Following weeks of back and forth between Governor Ned Lamont and the state legislature, Lamont announced at a Monday press conference that Connecticut’s statewide school mask mandate would end on Feb. 28. 

This action was taken in concert with New Jersey, which announced a similar policy with its statewide mask mandate ending on March 9. Rhode Island plans to announce the same change later this week. According to Kyle Buda, communications director for Mayor Justin Elicker, New Haven and NHPS will not see any changes in their mask policies since the city already has an indoor mask mandate which covers schools.  

Lamont repealed the statewide mask mandate for vaccinated people in indoor spaces on Sept. 31, 2021; however, masking in spaces like schools, childcare facilities, healthcare facilities, nursing homes, homeless shelters and correctional facilities has still been in effect across the state. Lamont’s announcement on the end of statewide mask mandates only applies to schools and childcare facilities. The power to enforce a mask mandate now falls to local leaders and boards of education. 

“My recommendation is that we end the statewide mask mandate as of Feb. 28,” Lamont said. “I think this is something we’ve earned Connecticut, we’ve earned it because we’ve done it right, we’re more likely to wear the mask, we’re likely to get tested, more likely to get vaccinated, and now more likely to get boosted.” 

Moreover, Jan Hochadel, the President of American Federation of Teachers CT and national AFT vice president, called for the mask mandate to continue until the end of February. In testimony before the state public health committee, she also acknowledged the right of the state to change masking policies.

“DPH has demonstrated that we are safest when they make decisions,” said Hochadel. Should there be a new variant, we trust DPH to do what is in the best interest of all stakeholders. We also need to be assured that there will be appropriate safety matrix and precautions for all staff who need or want such precautions.” 

Hochadel added that she was sure that the state’s education would move forward if all sides kept open communication and operated in good faith. 

State Commissioner of Public Health Manisha Juthani said that the rapid rise and fall of the Omicron surge, coupled with declining case counts and positivity rate, allowed for this decision to return control of masking to localities instead of the state.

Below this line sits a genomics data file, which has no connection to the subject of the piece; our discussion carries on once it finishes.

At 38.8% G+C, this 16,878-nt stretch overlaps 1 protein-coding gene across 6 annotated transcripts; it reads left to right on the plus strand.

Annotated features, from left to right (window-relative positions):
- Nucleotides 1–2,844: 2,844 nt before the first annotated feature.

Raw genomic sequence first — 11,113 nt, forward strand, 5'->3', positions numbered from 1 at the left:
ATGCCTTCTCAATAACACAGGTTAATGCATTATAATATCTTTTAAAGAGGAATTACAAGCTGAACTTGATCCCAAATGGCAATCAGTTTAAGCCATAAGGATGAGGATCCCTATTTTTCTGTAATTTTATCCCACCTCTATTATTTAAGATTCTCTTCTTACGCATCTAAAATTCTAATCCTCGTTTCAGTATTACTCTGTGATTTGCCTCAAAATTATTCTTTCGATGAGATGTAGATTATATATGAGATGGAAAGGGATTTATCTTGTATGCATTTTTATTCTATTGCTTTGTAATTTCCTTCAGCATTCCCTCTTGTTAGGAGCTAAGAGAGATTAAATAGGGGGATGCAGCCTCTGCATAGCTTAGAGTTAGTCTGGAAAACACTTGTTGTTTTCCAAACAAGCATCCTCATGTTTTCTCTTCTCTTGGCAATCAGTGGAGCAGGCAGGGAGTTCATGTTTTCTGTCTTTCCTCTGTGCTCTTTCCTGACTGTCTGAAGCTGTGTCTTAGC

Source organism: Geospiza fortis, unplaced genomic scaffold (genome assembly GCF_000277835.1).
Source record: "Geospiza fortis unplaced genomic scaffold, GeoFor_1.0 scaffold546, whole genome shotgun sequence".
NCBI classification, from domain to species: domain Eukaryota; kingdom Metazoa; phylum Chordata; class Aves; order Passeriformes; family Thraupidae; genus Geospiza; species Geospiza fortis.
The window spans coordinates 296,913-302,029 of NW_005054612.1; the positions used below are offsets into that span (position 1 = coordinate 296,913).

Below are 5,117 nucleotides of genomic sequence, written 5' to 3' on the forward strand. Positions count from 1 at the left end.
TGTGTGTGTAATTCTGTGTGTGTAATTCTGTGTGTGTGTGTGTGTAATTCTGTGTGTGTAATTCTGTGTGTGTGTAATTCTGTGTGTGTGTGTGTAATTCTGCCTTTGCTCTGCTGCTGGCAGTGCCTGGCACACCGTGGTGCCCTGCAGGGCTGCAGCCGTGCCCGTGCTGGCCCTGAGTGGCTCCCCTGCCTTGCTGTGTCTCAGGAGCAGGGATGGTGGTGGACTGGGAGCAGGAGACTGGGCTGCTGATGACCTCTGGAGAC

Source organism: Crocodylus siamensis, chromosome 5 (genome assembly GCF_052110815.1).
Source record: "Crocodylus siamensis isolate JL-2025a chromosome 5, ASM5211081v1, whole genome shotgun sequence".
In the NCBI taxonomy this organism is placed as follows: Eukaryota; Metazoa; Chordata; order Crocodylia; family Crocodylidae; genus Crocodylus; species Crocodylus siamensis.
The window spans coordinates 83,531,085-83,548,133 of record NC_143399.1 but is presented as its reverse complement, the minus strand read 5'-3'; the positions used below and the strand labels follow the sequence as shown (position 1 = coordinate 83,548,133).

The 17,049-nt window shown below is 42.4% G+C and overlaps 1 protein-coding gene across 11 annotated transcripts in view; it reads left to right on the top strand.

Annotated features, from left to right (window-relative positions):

“We know now that different communities have different rates,” said Juthani.  “Therefore, we are putting this decision at the local level where mayors and school boards can assess their population and what works best for them. We still know that masking is an effective way to keep kids in school. But now schools will have that opportunity to decide for themselves what works best for their community at the local level.” 

At the press conference, State Acting Education Commissioner Charlene M. Russell-Tucker added that it has “become evident” that students learn better with in-person instruction, and that this decision, in concert with other mitigation measures like social distancing, will “keep schools open.” 

“I believe in what the Department of Public Health has put forward all throughout this pandemic,” said Fran DiFiore, co-president for the Connecticut Federation of School Administrators. “I am an educator and we will move on with our district’s health departments to now go back to us.”  

The state plans to provide guidance to school districts and local leaders on optional mask mandates, according to Juthani. Lamont added that the state is still reserving the right to step in and reimplement statewide mask mandates if there is a “drastic surge” in COVID-19 cases. However, Lamont clarified that he did not think there was a high possibility of this taking place. 

The state is not creating specific metrics to reestablish statewide control of mask mandates, saying it was “difficult” to determine metrics to establish control. Lamont said that he doesn’t think the “virus will just go away” and that there will be “ripples” of the virus, but that the state would have to “learn to live with COVID.” 

“Hopefully [COVID-19] has a diminishing impact upon our state and community for a long time to come,”  Lamont said. “And I think we got tools and tools for ourselves to be safe. We’ve got the tools to keep our schools safe. Well, that’s part of living with it.” 

Lamont took office on Jan. 9, 2019.

Yash Roy covered City Hall and State Politics for the News. He also served as a Production & Design editor, and Diversity, Equity & Inclusion chair for the News. Originally from Princeton, New Jersey, he is a '25 in Timothy Dwight College majoring in Global Affairs.